“PATI, which is in the early stages of the design process, is made to be a protector against tongue injuries. Ergonomically, it’s designed to fit over the patient’s tongue, with two components of the sensor-enabled device that fit inside the patient’s cheeks. Any time during the day when a patient feels a seizure coming on, they can insert this device, which they could wear around their neck or somewhere on their person where they could easily find and access it. Once the seizure is over, they would discard part of the device that is no longer needed.

While the device is protective and stops oral injury, the sensors can also alert the caregivers that help the seizure patient when they’re having a seizure, including while the patient is sleeping. It can alert the caregiver in the next room, who can then come to the aid of the patient.”

How does it feel to develop a product that you have such a close personal connection to?

“It’s definitely been rewarding and also particularly cathartic to talk about my experience, to get comfortable discussing my condition, my surgery and what happened, and what I learned from it. It feels really good to help fill an unmet need that no one had really thought out about. It feels great to know that what I’m working on every day will help those with similar diagnosis in similar situations. That gives me the push that I need when I sometimes wonder if I’m doing the right thing.

Again and again, my mission brings me back to why I started this company and why I’m so passionate about helping others. Some good can come out of a bad situation, and this will help me be a more empathetic physician when working with patients in the future.”

Congratulations on winning the 1776 Challenge Cup in Durham, North Carolina. Soon you’ll advance to the 1776 Challenge Cup global finals in New York City. How are you feeling about taking part in the competition, and what do you hope will come of it?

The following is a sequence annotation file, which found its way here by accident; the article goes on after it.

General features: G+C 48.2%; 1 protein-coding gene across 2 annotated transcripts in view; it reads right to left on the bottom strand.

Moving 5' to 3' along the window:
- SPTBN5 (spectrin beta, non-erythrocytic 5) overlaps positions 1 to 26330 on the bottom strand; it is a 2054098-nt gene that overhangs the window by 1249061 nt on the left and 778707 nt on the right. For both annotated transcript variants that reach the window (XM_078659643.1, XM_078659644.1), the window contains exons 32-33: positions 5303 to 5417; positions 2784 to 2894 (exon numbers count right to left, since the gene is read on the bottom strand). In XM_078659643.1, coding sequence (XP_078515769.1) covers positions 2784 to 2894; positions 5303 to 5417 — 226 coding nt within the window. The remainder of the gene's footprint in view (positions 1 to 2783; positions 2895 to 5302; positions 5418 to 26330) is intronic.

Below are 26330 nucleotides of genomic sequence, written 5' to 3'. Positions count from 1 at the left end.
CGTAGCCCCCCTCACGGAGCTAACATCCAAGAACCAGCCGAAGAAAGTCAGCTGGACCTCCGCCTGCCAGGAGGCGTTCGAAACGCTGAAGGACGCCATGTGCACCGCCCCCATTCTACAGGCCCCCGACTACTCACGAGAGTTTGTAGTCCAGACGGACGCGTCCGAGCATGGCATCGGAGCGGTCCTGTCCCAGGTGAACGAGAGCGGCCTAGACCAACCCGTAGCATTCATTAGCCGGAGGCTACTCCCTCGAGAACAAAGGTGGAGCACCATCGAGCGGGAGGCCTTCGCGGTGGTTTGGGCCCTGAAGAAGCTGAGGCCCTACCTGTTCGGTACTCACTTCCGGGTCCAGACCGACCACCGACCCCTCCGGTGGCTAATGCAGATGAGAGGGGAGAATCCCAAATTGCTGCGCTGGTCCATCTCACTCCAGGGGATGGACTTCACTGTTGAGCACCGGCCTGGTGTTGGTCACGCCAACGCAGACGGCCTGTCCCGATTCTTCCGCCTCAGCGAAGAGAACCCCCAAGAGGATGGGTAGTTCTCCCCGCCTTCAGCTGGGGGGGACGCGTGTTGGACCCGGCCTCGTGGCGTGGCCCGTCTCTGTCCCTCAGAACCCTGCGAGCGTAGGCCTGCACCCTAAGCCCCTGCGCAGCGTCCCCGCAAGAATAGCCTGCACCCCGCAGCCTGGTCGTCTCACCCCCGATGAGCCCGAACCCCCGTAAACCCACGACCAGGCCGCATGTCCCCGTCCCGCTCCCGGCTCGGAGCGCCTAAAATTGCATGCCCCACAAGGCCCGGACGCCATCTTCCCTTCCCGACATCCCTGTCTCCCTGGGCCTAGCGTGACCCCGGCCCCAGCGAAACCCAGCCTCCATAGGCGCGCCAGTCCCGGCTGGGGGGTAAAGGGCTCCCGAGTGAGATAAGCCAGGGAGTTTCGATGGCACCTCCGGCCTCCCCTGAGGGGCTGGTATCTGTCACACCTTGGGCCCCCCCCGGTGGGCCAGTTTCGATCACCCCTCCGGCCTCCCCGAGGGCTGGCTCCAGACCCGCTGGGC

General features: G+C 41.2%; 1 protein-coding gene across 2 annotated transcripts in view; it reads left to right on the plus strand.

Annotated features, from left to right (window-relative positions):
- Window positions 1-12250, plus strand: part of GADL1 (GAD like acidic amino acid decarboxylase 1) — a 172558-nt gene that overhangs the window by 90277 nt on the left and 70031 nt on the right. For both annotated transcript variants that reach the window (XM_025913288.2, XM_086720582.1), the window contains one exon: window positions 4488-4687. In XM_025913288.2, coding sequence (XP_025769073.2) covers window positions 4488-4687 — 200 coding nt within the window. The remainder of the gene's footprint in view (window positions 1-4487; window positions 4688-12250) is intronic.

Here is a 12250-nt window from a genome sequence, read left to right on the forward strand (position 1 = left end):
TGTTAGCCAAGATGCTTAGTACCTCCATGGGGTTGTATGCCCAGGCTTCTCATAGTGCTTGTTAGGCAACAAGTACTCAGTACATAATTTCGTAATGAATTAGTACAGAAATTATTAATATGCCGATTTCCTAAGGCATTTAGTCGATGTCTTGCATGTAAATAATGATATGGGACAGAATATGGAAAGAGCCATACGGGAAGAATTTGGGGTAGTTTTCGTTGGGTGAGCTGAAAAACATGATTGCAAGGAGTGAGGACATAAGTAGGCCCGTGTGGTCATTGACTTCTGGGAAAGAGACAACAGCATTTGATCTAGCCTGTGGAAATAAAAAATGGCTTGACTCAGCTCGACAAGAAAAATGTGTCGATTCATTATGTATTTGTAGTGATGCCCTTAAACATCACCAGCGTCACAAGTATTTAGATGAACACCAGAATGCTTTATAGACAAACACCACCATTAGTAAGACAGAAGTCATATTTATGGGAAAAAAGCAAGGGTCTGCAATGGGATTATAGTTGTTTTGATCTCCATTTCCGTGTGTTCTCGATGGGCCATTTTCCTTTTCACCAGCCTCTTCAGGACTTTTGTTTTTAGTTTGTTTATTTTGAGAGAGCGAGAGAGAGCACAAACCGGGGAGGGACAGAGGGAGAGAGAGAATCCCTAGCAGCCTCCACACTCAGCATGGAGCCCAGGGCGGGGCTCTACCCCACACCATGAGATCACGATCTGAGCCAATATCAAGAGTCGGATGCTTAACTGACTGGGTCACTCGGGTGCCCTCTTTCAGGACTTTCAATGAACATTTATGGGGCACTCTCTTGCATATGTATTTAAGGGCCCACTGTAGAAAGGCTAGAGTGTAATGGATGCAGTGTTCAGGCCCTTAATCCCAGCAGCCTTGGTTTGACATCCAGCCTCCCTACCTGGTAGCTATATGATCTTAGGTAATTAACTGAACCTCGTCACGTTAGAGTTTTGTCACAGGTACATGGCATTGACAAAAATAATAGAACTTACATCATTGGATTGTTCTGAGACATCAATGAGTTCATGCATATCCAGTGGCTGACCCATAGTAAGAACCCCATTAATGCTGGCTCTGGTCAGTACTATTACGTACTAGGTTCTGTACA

“At the 1776 Challenge Cup that took place at American Underground in Durham. It felt important to share why I developed this product, and why I’m on a personal mission to share it with individuals who struggle with seizures, along with why there is such a large need for what NeuroVice is offering.

I was really excited and I knew how big the opportunity was to represent North Carolina at the finals. I’m looking forward to the final competition. It’ll be really interesting to see what innovative solutions to problems that other entrepreneurs in the finals have come up with. I also look forward to networking with investors, mentors and other entrepreneurs, and to getting key feedback on PATI from others in the tech startup community.”

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What’s next for you and for NeuroVice?

“I have plans for medical school and am starting on the path to becoming a neurologist next Spring. In terms of NeuroVice, we’re still working actively on the financial pieces needed, so we’re still working on the development of PATI.

In terms of finalizing the product, we’re looking to by the end of this summer or by the end of this year. Once it’s officially launched, I hope to approach companies about perhaps licensing our technology or purchasing the intellectual property behind PATI, which I think would expedite commercialization, and get it to those who need it the most the fastest.”

What’s your best advice for early entrepreneurs on a mission to help others with their products and services?

“When you face challenges, and you will face them, don’t give up. Of all of the experiences I’ve had, launching NeuroVice has been the most challenging. Progress doesn’t always come right away and it requires a lot of hard work and persistence, but I am pressing forward.”